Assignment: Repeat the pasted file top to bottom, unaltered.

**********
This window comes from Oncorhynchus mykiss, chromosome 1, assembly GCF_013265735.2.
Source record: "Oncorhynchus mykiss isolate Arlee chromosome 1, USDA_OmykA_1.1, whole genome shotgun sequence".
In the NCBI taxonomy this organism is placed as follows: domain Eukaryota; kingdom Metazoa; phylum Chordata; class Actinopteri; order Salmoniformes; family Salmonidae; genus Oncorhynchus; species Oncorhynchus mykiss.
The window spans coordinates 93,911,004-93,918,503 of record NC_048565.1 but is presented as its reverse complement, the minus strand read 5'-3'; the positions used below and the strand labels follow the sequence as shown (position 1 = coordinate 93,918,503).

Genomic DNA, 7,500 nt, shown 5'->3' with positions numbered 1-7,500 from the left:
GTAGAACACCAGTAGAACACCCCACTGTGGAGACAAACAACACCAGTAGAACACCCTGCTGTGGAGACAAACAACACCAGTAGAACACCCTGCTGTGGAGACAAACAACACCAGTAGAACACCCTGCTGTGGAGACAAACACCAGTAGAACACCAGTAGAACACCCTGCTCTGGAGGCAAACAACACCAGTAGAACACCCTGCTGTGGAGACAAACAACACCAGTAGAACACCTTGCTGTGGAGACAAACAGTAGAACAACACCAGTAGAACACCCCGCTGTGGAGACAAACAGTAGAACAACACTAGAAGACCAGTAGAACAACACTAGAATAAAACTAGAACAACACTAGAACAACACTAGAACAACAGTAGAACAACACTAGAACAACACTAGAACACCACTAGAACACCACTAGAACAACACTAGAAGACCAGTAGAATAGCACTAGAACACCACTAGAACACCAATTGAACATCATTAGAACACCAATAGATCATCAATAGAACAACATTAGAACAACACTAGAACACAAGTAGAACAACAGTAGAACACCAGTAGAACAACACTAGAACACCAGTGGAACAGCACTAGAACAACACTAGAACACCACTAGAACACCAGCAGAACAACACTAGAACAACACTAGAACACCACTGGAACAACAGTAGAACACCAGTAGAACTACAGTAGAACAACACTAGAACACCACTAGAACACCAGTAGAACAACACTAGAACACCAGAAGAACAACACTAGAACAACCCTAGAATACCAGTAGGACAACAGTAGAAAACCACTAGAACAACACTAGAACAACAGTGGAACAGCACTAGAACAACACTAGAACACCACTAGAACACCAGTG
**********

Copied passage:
This window comes from Oncorhynchus mykiss, chromosome 1, assembly GCF_013265735.2.
Source record: "Oncorhynchus mykiss isolate Arlee chromosome 1, USDA_OmykA_1.1, whole genome shotgun sequence".
In the NCBI taxonomy this organism is placed as follows: domain Eukaryota; kingdom Metazoa; phylum Chordata; class Actinopteri; order Salmoniformes; family Salmonidae; genus Oncorhynchus; species Oncorhynchus mykiss.
The window spans coordinates 93,911,004-93,918,503 of record NC_048565.1 but is presented as its reverse complement, the minus strand read 5'-3'; the positions used below and the strand labels follow the sequence as shown (position 1 = coordinate 93,918,503).

Genomic DNA, 7,500 nt, shown 5'->3' with positions numbered 1-7,500 from the left:
GTAGAACACCAGTAGAACACCCCACTGTGGAGACAAACAACACCAGTAGAACACCCTGCTGTGGAGACAAACAACACCAGTAGAACACCCTGCTGTGGAGACAAACAACACCAGTAGAACACCCTGCTGTGGAGACAAACACCAGTAGAACACCAGTAGAACACCCTGCTCTGGAGGCAAACAACACCAGTAGAACACCCTGCTGTGGAGACAAACAACACCAGTAGAACACCTTGCTGTGGAGACAAACAGTAGAACAACACCAGTAGAACACCCCGCTGTGGAGACAAACAGTAGAACAACACTAGAAGACCAGTAGAACAACACTAGAATAAAACTAGAACAACACTAGAACAACACTAGAACAACAGTAGAACAACACTAGAACAACACTAGAACACCACTAGAACACCACTAGAACAACACTAGAAGACCAGTAGAATAGCACTAGAACACCACTAGAACACCAATTGAACATCATTAGAACACCAATAGATCATCAATAGAACAACATTAGAACAACACTAGAACACAAGTAGAACAACAGTAGAACACCAGTAGAACAACACTAGAACACCAGTGGAACAGCACTAGAACAACACTAGAACACCACTAGAACACCAGCAGAACAACACTAGAACAACACTAGAACACCACTGGAACAACAGTAGAACACCAGTAGAACTACAGTAGAACAACACTAGAACACCACTAGAACACCAGTAGAACAACACTAGAACACCAGAAGAACAACACTAGAACAACCCTAGAATACCAGTAGGACAACAGTAGAAAACCACTAGAACAACACTAGAACAACAGTGGAACAGCACTAGAACAACACTAGAACACCACTAGAACACCAGTG